OK - I think I've read most of those messages and had a few comments/ideas.
Soapbox mode on:
Please don't change the system exception hook. Matplotlib (MPL) is not an application, it's a library. Libraries should never change global behavior - only applications. By changing global behavior you severely limit how and where your library can be used by others.
Soapbox mode off.
I wonder if it helps to think about errors from a different stand point. For example, I can think of two high level views that might help. Users interact with MPL either through the Python command line (via typing or scripts) or through GUI front ends.
1) A python function is called which has an error (or something it calls has an error, etc, etc). In this case, if the function throws an exception, python will propagate the exception normally. If you're typing something on the prompt or running a script, the exception get's printed with a trace back. Very useful and very normal for Python.
2) A GUI widget calls a function which has an error. If the function throws an exception, the GUI should trap that exception and show a dialog or whatever is appropriate for that GUI.
So I guess I'm wondering what happens if we just throw standard Python exceptions for all errors? From the Python interface you get normal Python behavior regardless of the front end (Tk,Qt,Gtk,Agg,etc). If you executed some operation from the front end (like clicking the save file dialog in the toolbar), you get a GUI error message like any normal GUI. Is this too simple of a view?
As an aside, we've found that using error stack classes work very well in exception error handling. Most of our code throws an error stack class which holds an array of error messages. This way you can trap errors and add an error message with context information at various levels. Many times errors happen at the lowest levels and you don't really know why that function was called.
As a completely contrived example (and probably stupid), let's say you were saving a plot to an image and the plot had to resize/re-render to get to the right image format. You might get an error back that looks like this:
- Error trying to save the plot to the image file 'plot.png'.
- Error in the automatic plot layout algorithm.
- Error in setting the size of the plot region. The inputs size of [-10, 200] is invalid.
I realize this example doesn't make a lot of sense but hopefully it gives you some idea what you can do. In this case the lowest level function which sets the size of the region decided that the inputs were invalid. If you just propagate that error to the user, they may not have any idea why that function was called in the first place. So the higher level functions do a try...except loop where they add context messages to the error and then re-throw it. This has really helped our users get useful error messages when something goes wrong at the lowest level.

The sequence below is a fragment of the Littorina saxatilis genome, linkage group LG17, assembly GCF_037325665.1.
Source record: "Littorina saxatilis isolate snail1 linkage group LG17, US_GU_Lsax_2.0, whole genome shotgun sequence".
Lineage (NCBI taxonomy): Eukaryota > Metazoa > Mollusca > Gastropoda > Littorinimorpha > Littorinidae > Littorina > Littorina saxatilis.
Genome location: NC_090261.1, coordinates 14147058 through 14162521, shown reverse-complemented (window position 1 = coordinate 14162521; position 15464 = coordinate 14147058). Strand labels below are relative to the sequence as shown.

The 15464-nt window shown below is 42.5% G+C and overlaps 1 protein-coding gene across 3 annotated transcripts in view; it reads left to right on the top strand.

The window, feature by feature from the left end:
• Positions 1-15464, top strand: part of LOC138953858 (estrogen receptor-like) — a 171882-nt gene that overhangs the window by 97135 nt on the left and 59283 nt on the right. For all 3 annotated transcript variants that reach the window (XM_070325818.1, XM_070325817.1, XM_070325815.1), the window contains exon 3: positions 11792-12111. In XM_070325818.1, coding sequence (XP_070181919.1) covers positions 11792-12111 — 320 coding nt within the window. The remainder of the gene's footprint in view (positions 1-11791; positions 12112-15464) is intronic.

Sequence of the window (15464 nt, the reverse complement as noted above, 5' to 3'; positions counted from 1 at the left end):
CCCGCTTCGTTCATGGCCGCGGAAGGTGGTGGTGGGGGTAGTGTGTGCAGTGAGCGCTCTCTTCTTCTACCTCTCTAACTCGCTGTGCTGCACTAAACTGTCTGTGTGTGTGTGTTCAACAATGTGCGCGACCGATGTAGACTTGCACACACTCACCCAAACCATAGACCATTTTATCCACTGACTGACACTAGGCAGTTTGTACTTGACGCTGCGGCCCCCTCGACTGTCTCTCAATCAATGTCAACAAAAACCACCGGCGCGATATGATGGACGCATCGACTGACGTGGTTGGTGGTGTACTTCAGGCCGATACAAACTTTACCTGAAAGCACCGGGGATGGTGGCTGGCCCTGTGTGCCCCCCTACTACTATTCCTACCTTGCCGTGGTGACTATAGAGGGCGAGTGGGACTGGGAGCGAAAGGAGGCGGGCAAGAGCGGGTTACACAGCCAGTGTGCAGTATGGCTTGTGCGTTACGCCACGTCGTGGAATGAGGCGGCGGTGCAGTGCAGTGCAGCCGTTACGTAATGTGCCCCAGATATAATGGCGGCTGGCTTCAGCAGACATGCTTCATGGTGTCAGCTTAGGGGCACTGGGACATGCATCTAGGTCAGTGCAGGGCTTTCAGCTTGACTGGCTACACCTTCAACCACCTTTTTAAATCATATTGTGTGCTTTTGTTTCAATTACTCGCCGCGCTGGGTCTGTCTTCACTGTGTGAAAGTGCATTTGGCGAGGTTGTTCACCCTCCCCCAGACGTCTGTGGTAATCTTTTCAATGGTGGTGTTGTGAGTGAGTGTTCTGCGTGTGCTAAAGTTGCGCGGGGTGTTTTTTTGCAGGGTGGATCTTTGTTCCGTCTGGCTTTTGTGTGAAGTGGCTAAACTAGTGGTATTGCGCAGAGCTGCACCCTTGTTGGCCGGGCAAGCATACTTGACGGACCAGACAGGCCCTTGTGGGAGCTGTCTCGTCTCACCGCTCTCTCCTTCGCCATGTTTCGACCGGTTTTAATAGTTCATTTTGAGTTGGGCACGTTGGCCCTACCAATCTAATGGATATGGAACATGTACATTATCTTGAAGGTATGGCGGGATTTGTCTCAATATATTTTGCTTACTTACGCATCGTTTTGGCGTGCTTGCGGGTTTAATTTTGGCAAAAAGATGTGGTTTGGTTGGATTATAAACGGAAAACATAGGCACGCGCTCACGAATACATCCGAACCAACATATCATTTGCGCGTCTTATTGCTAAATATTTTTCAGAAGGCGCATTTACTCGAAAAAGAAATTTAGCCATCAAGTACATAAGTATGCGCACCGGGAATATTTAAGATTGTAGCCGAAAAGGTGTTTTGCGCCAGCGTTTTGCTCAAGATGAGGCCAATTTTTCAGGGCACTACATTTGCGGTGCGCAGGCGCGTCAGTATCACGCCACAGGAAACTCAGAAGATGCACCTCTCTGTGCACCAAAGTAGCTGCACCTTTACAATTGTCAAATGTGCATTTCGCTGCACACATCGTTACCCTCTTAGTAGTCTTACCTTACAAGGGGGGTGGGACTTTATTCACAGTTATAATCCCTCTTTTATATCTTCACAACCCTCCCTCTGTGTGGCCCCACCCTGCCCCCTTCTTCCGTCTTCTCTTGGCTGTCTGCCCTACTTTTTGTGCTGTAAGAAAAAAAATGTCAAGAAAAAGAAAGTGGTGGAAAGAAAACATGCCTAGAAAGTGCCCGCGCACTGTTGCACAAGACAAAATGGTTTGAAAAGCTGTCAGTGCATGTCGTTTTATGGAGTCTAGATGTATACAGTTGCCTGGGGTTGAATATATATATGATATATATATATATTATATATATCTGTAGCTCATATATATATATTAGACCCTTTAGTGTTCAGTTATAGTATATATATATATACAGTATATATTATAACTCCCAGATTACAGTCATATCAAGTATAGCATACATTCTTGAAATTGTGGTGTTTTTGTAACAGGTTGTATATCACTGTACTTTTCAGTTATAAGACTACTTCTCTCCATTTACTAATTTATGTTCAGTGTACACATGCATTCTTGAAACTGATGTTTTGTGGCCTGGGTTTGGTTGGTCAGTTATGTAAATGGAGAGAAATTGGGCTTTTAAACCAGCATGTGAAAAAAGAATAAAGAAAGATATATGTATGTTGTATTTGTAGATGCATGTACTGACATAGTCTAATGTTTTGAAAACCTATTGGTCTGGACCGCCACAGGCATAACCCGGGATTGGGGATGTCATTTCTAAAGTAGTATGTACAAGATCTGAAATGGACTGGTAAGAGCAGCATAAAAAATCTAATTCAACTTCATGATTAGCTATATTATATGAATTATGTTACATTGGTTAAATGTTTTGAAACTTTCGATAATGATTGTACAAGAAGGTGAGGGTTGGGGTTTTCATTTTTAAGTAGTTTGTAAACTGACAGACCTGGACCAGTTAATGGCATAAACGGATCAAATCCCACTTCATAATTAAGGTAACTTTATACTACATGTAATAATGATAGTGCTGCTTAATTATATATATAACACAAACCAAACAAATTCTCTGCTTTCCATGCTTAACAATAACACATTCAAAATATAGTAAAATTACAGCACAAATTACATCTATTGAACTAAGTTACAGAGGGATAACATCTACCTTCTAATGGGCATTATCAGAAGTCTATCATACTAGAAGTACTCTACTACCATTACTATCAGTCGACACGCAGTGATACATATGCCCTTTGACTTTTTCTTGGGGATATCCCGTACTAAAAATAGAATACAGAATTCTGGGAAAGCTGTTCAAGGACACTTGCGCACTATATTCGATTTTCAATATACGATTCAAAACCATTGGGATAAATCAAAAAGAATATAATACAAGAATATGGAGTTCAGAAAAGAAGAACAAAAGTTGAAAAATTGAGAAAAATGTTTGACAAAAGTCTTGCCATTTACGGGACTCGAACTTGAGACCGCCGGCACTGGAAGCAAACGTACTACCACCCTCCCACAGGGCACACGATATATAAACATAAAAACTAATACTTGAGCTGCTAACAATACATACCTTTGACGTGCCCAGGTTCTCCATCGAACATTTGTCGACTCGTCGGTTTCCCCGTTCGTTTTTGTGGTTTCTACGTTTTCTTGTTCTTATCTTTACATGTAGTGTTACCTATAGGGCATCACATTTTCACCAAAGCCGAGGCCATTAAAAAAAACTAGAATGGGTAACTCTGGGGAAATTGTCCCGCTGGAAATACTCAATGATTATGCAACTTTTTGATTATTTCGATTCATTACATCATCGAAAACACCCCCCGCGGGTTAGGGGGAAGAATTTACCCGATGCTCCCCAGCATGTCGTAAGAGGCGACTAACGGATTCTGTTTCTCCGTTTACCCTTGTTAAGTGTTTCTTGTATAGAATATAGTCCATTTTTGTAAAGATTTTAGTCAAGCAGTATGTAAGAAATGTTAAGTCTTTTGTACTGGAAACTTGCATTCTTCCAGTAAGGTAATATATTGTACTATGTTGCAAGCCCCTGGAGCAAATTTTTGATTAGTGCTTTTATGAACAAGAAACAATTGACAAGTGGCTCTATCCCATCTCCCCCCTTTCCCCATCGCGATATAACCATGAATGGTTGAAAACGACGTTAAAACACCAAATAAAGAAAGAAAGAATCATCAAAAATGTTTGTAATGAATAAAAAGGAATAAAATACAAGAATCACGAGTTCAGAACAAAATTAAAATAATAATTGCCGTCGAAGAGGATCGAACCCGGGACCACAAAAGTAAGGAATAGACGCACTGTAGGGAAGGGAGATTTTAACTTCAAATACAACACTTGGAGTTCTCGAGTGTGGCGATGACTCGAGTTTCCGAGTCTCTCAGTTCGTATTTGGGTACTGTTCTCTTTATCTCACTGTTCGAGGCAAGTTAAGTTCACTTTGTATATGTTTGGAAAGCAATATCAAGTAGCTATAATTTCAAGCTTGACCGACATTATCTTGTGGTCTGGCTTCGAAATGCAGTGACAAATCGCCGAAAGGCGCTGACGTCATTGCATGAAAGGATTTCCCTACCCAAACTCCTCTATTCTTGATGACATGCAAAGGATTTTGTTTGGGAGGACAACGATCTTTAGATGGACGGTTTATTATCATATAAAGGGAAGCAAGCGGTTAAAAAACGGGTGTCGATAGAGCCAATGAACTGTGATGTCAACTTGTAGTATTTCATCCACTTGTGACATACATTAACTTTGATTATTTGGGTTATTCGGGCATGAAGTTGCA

I don't know if that makes any sense or would help with error reporting in MPL so feel free to ignore it completely. It was just something that has helped us a lot in using exceptions to provide useful messages to people.
At 11:16 AM 2/14/2005, John Hunter wrote:
> Also, I'm a little confused about the backends use of the
> 'error_msg' function. Many of the backends import this
> function from backend_bases but then change that names
> definition to a local copy (see backend_gtk,
> backend_template, backend_wx). This seems wrong or at least
> more confusing that it needs to be. I don't think a script
> should explicitly import something with one name and then
> change the name to point to a local variable.
We're a little confused too
The error_msg function was initially designed to provide a way to get
error messages up to the GUI, otherwise they might disappear into
stderr, stdout. However, the framework has caused nothing but grief
and confusion and needs to die. It has lived this long simply because
noone has found the time to kill it. The system exit in the default
error message function was meant to be used by image backends with the
reasoning that if you get an error on an image backend, there is no
point in trying to continue. But now I see the unintended
consequences of this decision when we mix image and gui backends, as
in qt agg.
There have been prolonged discussions on the topic before. See for
example the "propagation of errors thread at CVS
where we almost reach a consensus and then promptly repress the
subject for a few more months. Last time we left off, I think I
suggested that we should kill error message and use exception hooks to
get the exceptions into the GUI. Steve tried to implement something
like this for GTK -- I can't remember what the final result was.
I think a good place to start would be to remove all instances of
error_msg* from the mpl front end and backend code, and then see where
we are. Any major problems with that?
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